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Ephesus Private Tours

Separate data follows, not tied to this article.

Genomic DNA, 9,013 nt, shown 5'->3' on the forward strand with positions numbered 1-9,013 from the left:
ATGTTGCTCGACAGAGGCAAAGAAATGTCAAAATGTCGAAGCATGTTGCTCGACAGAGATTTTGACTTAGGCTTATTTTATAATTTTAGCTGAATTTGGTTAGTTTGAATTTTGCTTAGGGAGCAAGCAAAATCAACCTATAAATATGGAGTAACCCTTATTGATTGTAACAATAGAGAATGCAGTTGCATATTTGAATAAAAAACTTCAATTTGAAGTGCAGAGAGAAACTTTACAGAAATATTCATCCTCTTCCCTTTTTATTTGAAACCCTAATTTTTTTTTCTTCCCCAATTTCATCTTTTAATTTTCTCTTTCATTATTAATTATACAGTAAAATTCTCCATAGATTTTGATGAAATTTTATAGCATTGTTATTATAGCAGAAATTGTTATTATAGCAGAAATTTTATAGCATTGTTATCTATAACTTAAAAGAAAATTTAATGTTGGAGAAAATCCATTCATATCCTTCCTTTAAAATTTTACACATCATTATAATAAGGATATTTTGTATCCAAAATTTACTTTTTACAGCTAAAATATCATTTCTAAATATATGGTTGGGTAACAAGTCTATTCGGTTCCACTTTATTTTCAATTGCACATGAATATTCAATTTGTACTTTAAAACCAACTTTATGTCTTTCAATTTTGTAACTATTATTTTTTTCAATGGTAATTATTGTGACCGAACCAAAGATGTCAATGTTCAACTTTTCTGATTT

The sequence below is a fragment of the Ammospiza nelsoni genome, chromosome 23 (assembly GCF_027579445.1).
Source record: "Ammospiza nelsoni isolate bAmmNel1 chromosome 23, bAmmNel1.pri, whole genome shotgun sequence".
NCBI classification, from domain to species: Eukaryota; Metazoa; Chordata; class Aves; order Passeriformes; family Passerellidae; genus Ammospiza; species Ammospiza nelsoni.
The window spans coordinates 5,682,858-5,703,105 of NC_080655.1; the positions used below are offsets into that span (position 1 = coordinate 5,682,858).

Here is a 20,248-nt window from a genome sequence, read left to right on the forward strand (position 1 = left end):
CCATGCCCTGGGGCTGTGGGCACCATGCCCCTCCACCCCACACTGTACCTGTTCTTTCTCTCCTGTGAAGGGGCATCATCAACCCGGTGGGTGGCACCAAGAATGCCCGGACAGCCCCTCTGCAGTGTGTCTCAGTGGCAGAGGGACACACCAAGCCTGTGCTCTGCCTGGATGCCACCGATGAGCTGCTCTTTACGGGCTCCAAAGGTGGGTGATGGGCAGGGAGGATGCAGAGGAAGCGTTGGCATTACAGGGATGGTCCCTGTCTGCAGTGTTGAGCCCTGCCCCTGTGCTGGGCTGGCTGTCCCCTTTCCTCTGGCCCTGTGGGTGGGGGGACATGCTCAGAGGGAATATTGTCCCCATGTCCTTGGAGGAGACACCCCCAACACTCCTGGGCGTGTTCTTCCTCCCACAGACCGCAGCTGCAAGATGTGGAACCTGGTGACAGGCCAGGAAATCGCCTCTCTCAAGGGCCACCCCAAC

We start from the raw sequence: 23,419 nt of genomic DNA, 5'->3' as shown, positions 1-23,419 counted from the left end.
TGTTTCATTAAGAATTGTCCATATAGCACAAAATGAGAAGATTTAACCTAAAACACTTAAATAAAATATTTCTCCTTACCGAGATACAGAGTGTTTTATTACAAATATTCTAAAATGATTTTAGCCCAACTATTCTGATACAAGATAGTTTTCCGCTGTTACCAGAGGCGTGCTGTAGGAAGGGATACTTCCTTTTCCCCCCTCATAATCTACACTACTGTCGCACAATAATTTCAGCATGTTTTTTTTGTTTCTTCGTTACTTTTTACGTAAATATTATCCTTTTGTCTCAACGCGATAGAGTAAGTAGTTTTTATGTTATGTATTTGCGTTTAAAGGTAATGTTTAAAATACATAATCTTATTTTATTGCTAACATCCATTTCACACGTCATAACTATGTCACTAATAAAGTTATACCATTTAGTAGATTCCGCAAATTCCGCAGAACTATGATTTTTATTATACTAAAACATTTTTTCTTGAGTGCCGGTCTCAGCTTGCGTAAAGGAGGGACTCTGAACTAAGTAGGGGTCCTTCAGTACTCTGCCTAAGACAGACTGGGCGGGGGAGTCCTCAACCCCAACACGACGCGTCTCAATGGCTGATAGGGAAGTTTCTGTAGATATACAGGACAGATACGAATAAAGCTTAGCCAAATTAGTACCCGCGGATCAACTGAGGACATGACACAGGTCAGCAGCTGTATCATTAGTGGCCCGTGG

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Temple of Artemis, one of the 7 wonders of the ancient world was rediscovered in 1869 by John Turtle Wood. It is the first marble temple of the Ancient world. Like all the other Artemis temples it was faced to the west. The Temple was designed and constructed in 6th c. BC. Early construction was built at the expense of Croesus, the wealthy king of Lydia. Marshy ground was selected for the building site as a precaution against future earthquakes. The temple became a tourist attraction, visited by merchants, kings, and sightseers, many of whom paid homage to Artemis in the form of jewelry and various goods. Its splendor also attracted many worshippers, many of whom formed the cult of Artemis. The temple of Artemis at Ephesus was burned on July 21, 356 BC in an act committed by Herostratus. According to the story, his motivation was fame at any cost, thus the term herostratic fame. That very same night, Alexander the Great was born. Plutarch remarked that Artemis was too preoccupied with Alexander's delivery to save her burning temple. Alexander later offered to pay for the Temple's rebuilding, but the Ephesians refused. Eventually, the temple was restored after Alexander's death, in 323 BC. In 401, the temple was finally destroyed by a mob led by christians, and the stones were used in construction of other buildings. Some of the columns (green) in Hagia Sophia originaly belonged to the temple of Artemis.